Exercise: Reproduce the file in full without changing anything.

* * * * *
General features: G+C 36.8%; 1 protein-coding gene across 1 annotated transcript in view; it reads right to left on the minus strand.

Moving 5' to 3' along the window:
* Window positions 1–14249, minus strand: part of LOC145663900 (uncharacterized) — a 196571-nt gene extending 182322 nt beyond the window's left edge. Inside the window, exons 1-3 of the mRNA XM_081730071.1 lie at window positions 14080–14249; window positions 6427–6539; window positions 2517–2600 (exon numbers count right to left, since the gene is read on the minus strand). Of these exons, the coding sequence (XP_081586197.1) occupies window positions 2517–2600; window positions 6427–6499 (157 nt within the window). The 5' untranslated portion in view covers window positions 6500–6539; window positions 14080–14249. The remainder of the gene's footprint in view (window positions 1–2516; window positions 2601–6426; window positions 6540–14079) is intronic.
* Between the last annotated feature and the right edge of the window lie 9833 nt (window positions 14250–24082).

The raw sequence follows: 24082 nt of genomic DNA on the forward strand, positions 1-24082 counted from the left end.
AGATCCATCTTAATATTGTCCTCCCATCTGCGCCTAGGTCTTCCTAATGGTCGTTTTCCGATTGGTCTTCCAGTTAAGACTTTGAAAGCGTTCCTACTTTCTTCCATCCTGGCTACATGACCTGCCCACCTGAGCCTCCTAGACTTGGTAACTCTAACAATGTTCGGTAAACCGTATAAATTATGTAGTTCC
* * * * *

General features: G+C 36.8%; 1 protein-coding gene across 1 annotated transcript in view; it reads right to left on the minus strand.

Moving 5' to 3' along the window:
* Window positions 1–14249, minus strand: part of LOC145663900 (uncharacterized) — a 196571-nt gene extending 182322 nt beyond the window's left edge. Inside the window, exons 1-3 of the mRNA XM_081730071.1 lie at window positions 14080–14249; window positions 6427–6539; window positions 2517–2600 (exon numbers count right to left, since the gene is read on the minus strand). Of these exons, the coding sequence (XP_081586197.1) occupies window positions 2517–2600; window positions 6427–6499 (157 nt within the window). The 5' untranslated portion in view covers window positions 6500–6539; window positions 14080–14249. The remainder of the gene's footprint in view (window positions 1–2516; window positions 2601–6426; window positions 6540–14079) is intronic.
* Between the last annotated feature and the right edge of the window lie 9833 nt (window positions 14250–24082).

The raw sequence follows: 24082 nt of genomic DNA on the forward strand, positions 1-24082 counted from the left end.
AGATCCATCTTAATATTGTCCTCCCATCTGCGCCTAGGTCTTCCTAATGGTCGTTTTCCGATTGGTCTTCCAGTTAAGACTTTGAAAGCGTTCCTACTTTCTTCCATCCTGGCTACATGACCTGCCCACCTGAGCCTCCTAGACTTGGTAACTCTAACAATGTTCGGTAAACCGTATAAATTATGTAGTTCC